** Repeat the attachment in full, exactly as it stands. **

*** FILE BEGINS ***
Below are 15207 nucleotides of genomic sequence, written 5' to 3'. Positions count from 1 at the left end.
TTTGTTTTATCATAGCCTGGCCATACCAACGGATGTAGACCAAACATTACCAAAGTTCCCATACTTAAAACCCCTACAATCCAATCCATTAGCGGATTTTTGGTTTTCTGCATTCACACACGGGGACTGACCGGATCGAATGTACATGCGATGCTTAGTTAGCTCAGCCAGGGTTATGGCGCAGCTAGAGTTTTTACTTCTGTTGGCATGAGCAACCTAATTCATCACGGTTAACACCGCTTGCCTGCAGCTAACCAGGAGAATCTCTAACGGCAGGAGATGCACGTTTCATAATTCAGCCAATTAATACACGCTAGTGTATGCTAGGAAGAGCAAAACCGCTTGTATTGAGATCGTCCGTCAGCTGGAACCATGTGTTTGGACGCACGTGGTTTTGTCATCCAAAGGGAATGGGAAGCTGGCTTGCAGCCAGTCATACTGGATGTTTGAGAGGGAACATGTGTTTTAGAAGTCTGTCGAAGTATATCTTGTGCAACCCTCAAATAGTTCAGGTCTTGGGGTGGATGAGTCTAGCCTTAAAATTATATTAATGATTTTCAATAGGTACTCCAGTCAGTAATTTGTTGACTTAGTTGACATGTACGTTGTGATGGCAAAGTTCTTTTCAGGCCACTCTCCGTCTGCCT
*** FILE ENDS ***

Below are 15207 nucleotides of genomic sequence, written 5' to 3'. Positions count from 1 at the left end.
TTTGTTTTATCATAGCCTGGCCATACCAACGGATGTAGACCAAACATTACCAAAGTTCCCATACTTAAAACCCCTACAATCCAATCCATTAGCGGATTTTTGGTTTTCTGCATTCACACACGGGGACTGACCGGATCGAATGTACATGCGATGCTTAGTTAGCTCAGCCAGGGTTATGGCGCAGCTAGAGTTTTTACTTCTGTTGGCATGAGCAACCTAATTCATCACGGTTAACACCGCTTGCCTGCAGCTAACCAGGAGAATCTCTAACGGCAGGAGATGCACGTTTCATAATTCAGCCAATTAATACACGCTAGTGTATGCTAGGAAGAGCAAAACCGCTTGTATTGAGATCGTCCGTCAGCTGGAACCATGTGTTTGGACGCACGTGGTTTTGTCATCCAAAGGGAATGGGAAGCTGGCTTGCAGCCAGTCATACTGGATGTTTGAGAGGGAACATGTGTTTTAGAAGTCTGTCGAAGTATATCTTGTGCAACCCTCAAATAGTTCAGGTCTTGGGGTGGATGAGTCTAGCCTTAAAATTATATTAATGATTTTCAATAGGTACTCCAGTCAGTAATTTGTTGACTTAGTTGACATGTACGTTGTGATGGCAAAGTTCTTTTCAGGCCACTCTCCGTCTGCCT